Bishop LennyThousands of people both priests and laity from all parts of the Archdiocese of Armagh were united in mourning at the funeral of Bishop Francis Lenny in St. Patrick’s Cathedral on Wednesday. In overcast weather, crowds filed past the open coffin from early morning until shortly before noon when the lying-in-state concluded. On Tuesday night the remains were removed from the late Bishop’s parish at Mullavilly to the Cathedral. The long funeral procession had come the eight miles from the church at Mullavilly where 49-year-old Dr. Lenny had been P.P. for the last six years. The Archbishop of Armagh, Dr. Tomas O Fiaich, in cope and mitre, received the coffin at the Cathedral entrance. It was then borne by six priests, three of whom were ordained by Bishop Lenny last year, to rest on a black draped cataflaque before the High Altar. Present at the ceremony was the Bishop of Brentwood, Most Rev. Dr. Patrick Casey, representing the British Hierarchy. After Solemn Mass, celebrated by Most Rev. Monsignor James Lennon, P.P., V.G., Drogheda, the lid was removed from the simple coffin of solid oak to reveal the Bishop dressed in chasuble and mitre. Shortly afterwards the first mourners began filing past. During the Mass, Scouts from the First Armagh St. Patrick’s Troop, formed a guard of honour around the catafalque. After the Solemn Requiem Mass on Wednesday, Bishop Lenny was buried in the small cemetery beside his church at Mullavilly. Amongst the hundreds of sympathy messages received by Archbishop O Fiaich was one from the Taoiseach, Mr. Jack Lynch. Councillors representing all shades of political opinion on the Council have paid a silent tribute to Bishop Lenny. And a message of sympathy is to be sent the Church authorities.

The remains of Dr. Francis Lenny, Auxiliary Bishop of Armagh, were laid to rest in a tiny churchyard at his he-loved Mullavilly amid the south Armagh apple groves yesterday afternoon. Clergy and public representatives from North and South of the Border travelled to the townland, eight miles from Armagh, to pay tribute to the59-year-old bishop. Hundreds of the parishioners that he had known as parish priest of Kilmore and Mullavilly for the past six years also converged on the 18th century church to honour the man they had recalled as “wee Fr. Lenny.” They came from Cornacriebe, Mullyahead, Lisaveague, Ballylisk, and Brackagh, braving the wind and intermittent rain in their mantillas, box hats, overalls and Sunday suits, to bid a final farewell,  “Will that field hold the motors?” the red faced man who was in charge of the stubble field-cum-car park next to the church, asked as he saw the parishioners arrive in droves. It held the motors but nothing could hold the sorrow that relatives and friends felt as they broke down around the graveside. Dr. Tomas O Fialch had summed it up when during the Requiem Mass prior to the funeral he described Dr. Lenny as a selfless man devoted to his flock. Dr. O Fialch said he had traveled all over the world as secretary to two Cardinals but he had always retained his great love for and interest in the people of Armagh.  He had been honoured by the church but he still remained the modest, unassuming gentle man that always endeared him to his people. The Archbishop said that his own association with Dr. Lenny showed him in this light. He had first met him In 1953 when he had taken him under his wing as a newly ordained priest in Maynooth. When the Holy Father appointed him to the See of Armagh he found that Dr. Lenny had again been there to ease him through the initial difficulties. He was a tireless and unceasing worker for the people and the Church, Dr.0 Fiaich said. ”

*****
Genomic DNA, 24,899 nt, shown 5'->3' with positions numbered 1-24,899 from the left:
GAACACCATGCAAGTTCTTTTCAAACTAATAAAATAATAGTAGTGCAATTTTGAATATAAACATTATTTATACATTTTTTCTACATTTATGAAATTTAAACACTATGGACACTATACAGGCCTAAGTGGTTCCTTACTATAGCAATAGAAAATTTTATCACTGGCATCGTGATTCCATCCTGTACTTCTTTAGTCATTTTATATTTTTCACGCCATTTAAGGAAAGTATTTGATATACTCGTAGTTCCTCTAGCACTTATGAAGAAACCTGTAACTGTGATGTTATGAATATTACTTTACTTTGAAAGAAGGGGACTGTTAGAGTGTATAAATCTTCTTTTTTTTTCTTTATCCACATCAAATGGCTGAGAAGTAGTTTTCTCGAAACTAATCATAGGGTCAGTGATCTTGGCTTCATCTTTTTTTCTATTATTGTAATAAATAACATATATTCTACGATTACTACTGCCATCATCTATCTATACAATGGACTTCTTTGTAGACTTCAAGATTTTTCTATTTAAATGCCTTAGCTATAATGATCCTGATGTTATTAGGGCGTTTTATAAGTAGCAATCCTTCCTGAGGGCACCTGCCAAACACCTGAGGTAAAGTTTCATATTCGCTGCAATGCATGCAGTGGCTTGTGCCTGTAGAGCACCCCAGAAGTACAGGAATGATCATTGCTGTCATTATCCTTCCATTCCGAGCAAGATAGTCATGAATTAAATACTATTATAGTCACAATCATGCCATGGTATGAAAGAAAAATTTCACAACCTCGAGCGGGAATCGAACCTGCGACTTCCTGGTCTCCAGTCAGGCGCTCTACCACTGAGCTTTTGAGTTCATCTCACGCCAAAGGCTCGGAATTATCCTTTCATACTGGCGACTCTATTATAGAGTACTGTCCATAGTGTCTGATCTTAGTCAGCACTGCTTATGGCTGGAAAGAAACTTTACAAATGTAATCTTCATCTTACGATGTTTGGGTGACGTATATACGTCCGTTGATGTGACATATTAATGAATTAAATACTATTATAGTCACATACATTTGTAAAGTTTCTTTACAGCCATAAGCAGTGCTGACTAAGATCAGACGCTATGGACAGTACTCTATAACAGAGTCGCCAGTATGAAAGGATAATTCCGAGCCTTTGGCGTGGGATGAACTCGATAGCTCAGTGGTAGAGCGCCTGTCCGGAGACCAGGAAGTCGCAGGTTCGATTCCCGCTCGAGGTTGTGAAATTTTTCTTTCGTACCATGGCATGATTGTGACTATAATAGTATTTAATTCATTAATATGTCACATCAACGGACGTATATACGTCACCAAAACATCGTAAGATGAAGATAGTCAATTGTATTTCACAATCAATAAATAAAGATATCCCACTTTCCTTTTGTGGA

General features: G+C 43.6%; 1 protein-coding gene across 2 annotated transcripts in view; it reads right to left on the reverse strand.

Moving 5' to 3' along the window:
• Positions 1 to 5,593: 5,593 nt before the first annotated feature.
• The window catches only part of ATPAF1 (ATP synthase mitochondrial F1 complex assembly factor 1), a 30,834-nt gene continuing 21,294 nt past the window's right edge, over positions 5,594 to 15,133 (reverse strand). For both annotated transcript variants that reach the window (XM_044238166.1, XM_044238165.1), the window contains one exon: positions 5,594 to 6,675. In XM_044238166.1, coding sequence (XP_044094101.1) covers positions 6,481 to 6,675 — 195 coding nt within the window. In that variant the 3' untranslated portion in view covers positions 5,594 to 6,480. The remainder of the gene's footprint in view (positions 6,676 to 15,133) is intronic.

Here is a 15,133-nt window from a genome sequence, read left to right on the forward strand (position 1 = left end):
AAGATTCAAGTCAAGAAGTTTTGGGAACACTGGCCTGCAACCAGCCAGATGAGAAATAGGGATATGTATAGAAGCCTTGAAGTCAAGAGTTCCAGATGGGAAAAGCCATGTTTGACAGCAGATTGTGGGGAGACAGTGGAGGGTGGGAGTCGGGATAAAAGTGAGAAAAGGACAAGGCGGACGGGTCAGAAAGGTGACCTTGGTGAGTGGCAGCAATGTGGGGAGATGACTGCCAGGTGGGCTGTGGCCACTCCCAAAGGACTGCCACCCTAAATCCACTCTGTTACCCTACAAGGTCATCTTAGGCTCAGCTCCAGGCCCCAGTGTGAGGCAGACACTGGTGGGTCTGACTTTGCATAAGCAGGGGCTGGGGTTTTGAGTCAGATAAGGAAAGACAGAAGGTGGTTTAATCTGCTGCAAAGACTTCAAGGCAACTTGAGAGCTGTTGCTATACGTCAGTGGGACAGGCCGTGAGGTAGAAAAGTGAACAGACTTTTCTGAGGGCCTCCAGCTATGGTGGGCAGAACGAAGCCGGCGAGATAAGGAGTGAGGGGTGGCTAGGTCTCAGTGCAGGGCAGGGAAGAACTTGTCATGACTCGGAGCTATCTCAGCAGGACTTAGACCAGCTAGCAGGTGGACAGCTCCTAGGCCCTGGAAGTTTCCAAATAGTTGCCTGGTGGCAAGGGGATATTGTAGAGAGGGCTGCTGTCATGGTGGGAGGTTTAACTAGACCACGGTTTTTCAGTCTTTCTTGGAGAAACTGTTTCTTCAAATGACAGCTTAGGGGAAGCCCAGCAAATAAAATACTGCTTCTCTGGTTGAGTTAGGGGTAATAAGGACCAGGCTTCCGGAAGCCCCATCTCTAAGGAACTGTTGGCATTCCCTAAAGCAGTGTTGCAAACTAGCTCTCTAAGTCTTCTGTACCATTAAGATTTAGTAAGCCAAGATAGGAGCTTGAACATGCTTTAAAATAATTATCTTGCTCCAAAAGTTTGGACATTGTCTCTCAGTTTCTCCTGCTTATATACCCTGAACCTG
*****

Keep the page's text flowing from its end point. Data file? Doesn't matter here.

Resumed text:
He was tried and tested in the mire of suffering and pain which he endured in the last nine months of his life,” Dr. O Fiaich added, ” and he proved a shining example of resignation to God’s will.” A grey, heavy pall hung over the neat, hilly south Armagh countryside as the people who had known Dr. Lenny best filed into the narrow Mullavilly cul-de-sac with some of the most prominent clergy in the country to offer a final prayer. ” Let us pray with confidence to God, who gives life to all things, that he will raise up this mortal body to the perfection and company of the saints,” they said in unison with Dr. O Fiaich.

The attendance at the Mass and funeral included: the Papal Nuncio, Most Rev. Gaetano Allibrandi, Bishop Patrick Casey, Secretary of the Episcopal Conference of England and Wales; the Bishop of Down and Conor, Most Rev. William Philbin; the Bishop of Ardagh and Clonmacnoise, Most Rev. Cahal Daly; the Bishop of Derry, Most Rev. Edward Daly; the Bishop of Dromore, Most Rev. Gerard F.Brooks; the Bishop of Kilmore, Most Rev. Francis McKiernan; the Bishop of Raphoe, Most Rev. Anthony McFeely; the Bishop of Clogher, Most Rev Patrick Mulligan; the Bishop of Meath, Most Rev. John McCormack; the Bishop of Ossory, Most Rev. Peter Birch; The bishop of Ferns Most Rev. Donal Herlihy; the Bishop of Kerry, Most Rev. Kevin McNamara; the Bishop of Elfin, Most Rev. Dominic Conway and the Bishop of Achonry, Most Rev. Thomas Flynn. The Ven. Archdeacon Crooks represented the Church of Ireland Archbishop of Armagh, Most Rev. G. O. Simms. Dr. O Fiach presided at the Requiem Mass, assisted by Fr. P. J. Early, a first cousin of Dr. Lenny and Fr. Liam McEntaggart, a class mate. The Minister of State, Mr. Tom Fitzpatrirk, represented the Taoiseach and the Government. Mr. Austin Currie attended on behalf of the SDLP

30th Anniversary Mass

Bishop Francis Lenny

30th Anniversary Mullavilly

16 July 2008